Hall: Concert Hall
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Although mostly remembered as a conductor, Leonard Bernstein was also a prolific composer – and not only of West Side Story. This and his other works revealed his innovative approach to the musical genre – manifested mainly in his rich and colourful orchestration, and also in the use of advanced harmonic and timbral devices, alluding to, among others, Gershwin and Aaron Copland’s symphonic music. In the 1950s, Bernstein’s name was put on the famous blacklist of the House Un‑American Activities Committee (nota bene with other well‑known luminaries such as Ch. Chaplin, B. Brecht, A. Miller, A. Copland, and other outstanding directors and actors, wordsmiths and musicians). The list also included the left‑wing writer Lillian Hellman, who observed unpleasant parallels between the situation in the USA and Voltaire’s ironic philosophical tale Candide, ou l’Optimisme, which derided the naïve and blind optimism of the Enlightenment, which was crushed by a succession of tragedies. From this sprang the idea of putting Candide to music. When Bernstein began work on this piece, which conveyed both a universal message and at the same time referred to numerous contexts and motifs from European philosophy and literature, Bernstein decided to depart from his earlier composing experiences, which had been strongly rooted in the American tradition. He stressed quite emphatically that although the piece was intended for Broadway, it was not a musical. He did not agree with the critics either, who saw in it an opera. Bernstein’s work plays mainly with different conventions of the traditional European operetta, and this was the term that the author used himself. The history of the staging of Candide was quite complex. The premiere version (Boston 1956), soon transferred to Broadway, evidently confused the audience with its eclectic and pastiche form, complex and erudite libretto, and with its bitter irony and sociopolitical allusions. Many years later, Bernstein himself revised the work, departing from the form employed in the opening performance (he changed the libretto and shortened, modified and also added new musical numbers), and the revamped version was staged in Glasgow in 1988. This is regarded as the final incarnation of the piece and the one used in reproductions. With the advent of postmodernism, it appears to be growing in popularity once again, delighting audiences with its incredible charm and humour, thanks to Bernstein’s adaptation of various operetta conventions, which he mocks admittedly, though rather kindly, offering Candide – to use his own words – as his own Valentine’s gift to European music.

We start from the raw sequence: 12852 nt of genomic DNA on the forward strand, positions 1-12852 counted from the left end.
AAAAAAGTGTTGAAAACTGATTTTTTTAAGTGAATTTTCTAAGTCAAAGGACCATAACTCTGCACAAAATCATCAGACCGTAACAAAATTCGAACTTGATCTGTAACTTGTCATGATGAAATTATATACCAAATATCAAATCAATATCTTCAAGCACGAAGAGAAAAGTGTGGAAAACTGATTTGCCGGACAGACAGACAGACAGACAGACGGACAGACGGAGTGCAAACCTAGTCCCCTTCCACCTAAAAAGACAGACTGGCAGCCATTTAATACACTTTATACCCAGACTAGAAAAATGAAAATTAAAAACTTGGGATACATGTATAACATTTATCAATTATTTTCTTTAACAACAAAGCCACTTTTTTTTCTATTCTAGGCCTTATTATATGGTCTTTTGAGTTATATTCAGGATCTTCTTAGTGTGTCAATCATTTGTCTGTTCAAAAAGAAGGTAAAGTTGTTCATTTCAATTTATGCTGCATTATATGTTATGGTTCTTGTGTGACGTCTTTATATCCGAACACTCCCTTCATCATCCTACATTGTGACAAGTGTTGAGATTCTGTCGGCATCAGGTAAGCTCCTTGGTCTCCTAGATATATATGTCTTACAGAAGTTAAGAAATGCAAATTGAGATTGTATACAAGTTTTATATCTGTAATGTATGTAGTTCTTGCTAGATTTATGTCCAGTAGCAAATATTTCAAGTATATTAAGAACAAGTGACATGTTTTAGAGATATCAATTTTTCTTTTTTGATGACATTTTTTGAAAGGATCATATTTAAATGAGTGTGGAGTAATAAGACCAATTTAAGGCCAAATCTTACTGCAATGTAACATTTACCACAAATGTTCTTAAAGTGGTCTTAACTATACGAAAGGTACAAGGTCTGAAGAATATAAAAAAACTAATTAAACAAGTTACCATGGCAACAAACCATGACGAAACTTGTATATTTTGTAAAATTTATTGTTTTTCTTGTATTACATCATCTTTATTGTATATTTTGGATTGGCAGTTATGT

You are invited to this concerty by Siemens Healthiers - Warsaw Philharmonic Patron of the Year